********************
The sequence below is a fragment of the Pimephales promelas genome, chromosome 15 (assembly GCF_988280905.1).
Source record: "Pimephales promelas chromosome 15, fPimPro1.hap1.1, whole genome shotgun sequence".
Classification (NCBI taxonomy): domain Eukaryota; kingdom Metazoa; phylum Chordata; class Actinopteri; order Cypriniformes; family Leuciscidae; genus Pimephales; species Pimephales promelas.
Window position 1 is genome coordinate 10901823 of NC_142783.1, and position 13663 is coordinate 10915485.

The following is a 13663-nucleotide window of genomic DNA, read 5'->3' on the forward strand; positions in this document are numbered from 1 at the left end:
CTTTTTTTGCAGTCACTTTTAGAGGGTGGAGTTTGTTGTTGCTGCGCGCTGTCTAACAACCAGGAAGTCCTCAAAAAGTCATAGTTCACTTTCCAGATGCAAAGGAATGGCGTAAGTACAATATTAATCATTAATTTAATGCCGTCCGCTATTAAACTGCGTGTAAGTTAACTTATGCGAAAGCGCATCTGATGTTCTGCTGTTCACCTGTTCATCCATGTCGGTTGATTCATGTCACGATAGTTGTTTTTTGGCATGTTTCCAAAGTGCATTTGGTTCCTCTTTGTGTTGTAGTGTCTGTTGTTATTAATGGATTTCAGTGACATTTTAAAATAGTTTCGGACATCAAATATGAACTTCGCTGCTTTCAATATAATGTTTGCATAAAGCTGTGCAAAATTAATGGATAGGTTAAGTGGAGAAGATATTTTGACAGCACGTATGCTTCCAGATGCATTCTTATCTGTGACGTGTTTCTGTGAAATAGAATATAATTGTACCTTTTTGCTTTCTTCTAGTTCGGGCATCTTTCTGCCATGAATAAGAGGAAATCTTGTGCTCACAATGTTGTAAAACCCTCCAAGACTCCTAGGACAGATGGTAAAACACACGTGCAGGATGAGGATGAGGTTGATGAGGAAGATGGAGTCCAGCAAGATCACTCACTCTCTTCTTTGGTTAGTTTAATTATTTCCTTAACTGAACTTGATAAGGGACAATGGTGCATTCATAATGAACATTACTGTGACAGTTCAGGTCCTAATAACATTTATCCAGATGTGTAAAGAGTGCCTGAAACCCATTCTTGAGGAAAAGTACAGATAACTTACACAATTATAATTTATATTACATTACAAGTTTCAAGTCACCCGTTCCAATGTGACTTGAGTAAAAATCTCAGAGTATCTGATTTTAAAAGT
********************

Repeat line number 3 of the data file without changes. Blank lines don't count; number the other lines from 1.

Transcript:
Classification (NCBI taxonomy): domain Eukaryota; kingdom Metazoa; phylum Chordata; class Actinopteri; order Cypriniformes; family Leuciscidae; genus Pimephales; species Pimephales promelas.